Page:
We’ll have to wait until Devindra actually takes some photos with our R1 unit and uploads them from the web portal that Rabbit cleverly calls the Rabbit Hole. The name of the camera-based features is Rabbit Eye, which is simply delicious. In fact, another thing that sets Rabbit apart from Humane is the former’s personality. The R1 is full of character. From witty feature names to retro aesthetics to on-screen animation to the fact that the AI ​​will actually make (cheesy) jokes, Rabbit and Teenage Engineering have developed something that has a lot more flavor than Humane’s almost clinical appearance and approach.

Of all the things Lyu took shots at on Humane last night, however, talk of the R1’s thermal performance or the AI ​​Pin’s heat issues was noticeably absent. To be clear, the R1 is slightly larger than the Humane device and it uses an octa-core MediaTek MT6765 processor, compared to the AI ​​Pin’s Snapdragon chip. There’s no indication yet that the Rabbit device will run as hot as Humane’s Pin, but I’ve been burned before (metaphorically) and remain cautious.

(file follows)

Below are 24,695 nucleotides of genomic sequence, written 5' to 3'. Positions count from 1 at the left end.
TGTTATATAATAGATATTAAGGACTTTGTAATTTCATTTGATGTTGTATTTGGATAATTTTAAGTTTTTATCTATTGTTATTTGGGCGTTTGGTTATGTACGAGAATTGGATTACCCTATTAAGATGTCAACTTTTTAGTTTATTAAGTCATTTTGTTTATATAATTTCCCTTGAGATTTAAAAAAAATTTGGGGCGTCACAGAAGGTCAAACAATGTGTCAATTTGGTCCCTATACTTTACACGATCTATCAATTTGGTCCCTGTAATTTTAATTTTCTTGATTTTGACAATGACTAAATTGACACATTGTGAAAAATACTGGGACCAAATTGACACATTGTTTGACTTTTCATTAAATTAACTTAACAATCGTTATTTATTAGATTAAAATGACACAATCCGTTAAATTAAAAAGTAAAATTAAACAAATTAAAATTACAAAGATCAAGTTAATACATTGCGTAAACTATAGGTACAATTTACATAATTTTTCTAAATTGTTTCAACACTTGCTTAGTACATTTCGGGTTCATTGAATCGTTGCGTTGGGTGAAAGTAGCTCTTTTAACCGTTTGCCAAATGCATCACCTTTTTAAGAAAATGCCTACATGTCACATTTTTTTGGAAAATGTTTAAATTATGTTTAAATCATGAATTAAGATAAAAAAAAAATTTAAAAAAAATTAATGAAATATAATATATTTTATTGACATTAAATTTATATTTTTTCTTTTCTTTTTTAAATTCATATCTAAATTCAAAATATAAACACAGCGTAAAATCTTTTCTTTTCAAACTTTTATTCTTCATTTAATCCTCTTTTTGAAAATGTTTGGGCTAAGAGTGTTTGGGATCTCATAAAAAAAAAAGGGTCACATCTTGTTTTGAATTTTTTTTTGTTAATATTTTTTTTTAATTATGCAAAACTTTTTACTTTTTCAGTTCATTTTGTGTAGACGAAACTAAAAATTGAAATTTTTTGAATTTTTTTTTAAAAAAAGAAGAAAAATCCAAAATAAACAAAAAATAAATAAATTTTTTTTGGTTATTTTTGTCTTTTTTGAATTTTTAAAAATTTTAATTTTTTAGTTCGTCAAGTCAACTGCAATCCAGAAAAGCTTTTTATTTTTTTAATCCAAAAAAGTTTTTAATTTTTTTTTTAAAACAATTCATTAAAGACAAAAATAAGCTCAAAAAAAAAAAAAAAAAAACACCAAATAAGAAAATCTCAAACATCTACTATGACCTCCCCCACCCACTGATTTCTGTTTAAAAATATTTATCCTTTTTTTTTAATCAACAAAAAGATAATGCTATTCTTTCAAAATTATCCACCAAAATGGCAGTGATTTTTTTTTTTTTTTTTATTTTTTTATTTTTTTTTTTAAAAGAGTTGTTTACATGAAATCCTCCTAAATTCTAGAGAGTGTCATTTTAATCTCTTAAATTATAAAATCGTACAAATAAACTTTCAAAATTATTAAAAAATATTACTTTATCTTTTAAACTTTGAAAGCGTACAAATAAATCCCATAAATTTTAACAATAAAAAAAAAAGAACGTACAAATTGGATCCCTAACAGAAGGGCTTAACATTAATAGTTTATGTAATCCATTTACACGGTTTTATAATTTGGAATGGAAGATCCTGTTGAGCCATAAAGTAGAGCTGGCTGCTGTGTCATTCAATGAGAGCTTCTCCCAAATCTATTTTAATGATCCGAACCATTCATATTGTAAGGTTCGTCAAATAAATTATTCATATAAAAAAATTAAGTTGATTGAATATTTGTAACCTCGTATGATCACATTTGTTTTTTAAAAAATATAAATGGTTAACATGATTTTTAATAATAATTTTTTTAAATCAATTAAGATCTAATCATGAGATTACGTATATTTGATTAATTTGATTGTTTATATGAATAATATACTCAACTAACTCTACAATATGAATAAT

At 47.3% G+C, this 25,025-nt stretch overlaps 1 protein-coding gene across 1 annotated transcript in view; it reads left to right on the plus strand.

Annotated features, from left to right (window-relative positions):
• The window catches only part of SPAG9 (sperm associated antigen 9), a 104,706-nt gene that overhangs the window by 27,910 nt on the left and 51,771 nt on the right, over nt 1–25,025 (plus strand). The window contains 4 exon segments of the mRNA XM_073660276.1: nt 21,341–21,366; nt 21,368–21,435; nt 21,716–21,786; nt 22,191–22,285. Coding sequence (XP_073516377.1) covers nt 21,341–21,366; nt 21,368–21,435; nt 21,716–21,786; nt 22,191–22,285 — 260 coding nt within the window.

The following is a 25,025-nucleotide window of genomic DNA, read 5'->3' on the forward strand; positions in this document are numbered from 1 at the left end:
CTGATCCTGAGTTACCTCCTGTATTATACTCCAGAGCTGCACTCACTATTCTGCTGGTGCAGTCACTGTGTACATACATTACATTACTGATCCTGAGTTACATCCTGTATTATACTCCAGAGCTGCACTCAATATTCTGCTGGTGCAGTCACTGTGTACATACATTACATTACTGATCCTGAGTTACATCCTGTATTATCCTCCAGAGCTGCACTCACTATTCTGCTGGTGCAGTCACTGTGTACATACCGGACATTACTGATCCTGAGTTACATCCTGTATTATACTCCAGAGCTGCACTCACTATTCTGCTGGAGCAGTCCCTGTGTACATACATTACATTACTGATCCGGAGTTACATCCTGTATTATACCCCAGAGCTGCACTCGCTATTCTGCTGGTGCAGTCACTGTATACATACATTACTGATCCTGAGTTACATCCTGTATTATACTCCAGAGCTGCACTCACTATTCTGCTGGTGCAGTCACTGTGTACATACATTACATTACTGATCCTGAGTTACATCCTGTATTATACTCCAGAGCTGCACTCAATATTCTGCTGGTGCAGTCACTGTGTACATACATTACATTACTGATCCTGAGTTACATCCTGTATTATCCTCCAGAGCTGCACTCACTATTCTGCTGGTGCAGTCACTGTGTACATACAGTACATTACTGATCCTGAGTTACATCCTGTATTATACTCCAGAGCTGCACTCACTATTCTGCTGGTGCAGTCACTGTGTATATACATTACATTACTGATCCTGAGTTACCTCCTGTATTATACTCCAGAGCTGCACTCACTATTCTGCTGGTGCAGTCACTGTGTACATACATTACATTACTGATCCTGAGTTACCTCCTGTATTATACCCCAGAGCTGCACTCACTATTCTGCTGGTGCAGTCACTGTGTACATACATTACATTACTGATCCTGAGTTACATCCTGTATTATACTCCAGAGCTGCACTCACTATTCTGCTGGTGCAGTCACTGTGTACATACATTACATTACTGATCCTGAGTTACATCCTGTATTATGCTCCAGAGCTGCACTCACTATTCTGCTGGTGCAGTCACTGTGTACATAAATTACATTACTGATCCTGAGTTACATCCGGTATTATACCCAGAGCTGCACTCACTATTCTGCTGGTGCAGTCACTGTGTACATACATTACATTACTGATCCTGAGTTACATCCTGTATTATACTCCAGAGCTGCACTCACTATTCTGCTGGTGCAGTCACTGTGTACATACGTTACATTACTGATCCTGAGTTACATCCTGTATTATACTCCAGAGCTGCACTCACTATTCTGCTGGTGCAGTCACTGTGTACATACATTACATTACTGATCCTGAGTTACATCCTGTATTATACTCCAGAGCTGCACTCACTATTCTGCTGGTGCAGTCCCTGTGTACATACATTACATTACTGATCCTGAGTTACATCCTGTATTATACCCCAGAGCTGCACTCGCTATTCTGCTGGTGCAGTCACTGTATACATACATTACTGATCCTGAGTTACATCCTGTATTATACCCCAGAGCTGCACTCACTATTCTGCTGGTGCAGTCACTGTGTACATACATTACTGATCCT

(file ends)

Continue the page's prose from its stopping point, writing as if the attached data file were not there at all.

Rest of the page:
I’m also slightly concerned about the R1’s glossy plastic construction. It looks nice and seems lighter than expected, weighing just 115 grams or about a quarter of a pound. The scroll wheel moved smoothly when I pushed it up and down, and there were no physical grooves or notches, unlike the rotating hinge on Samsung’s Galaxy Watches. The camera body sat flush with the rest of the R1’s body, and in general the unit looked refined and finished.

Most of my other impressions of the Rabbit R1 come from Lyu’s on-stage demos, where I was surprised by how quickly his device responded to his queries. He was able to tap on the R1’s screen and tilt it so that the controls were below the screen rather than to its right. This way, there was enough room for an on-screen keyboard that Lyu said was the same width as the one on the original iPhone.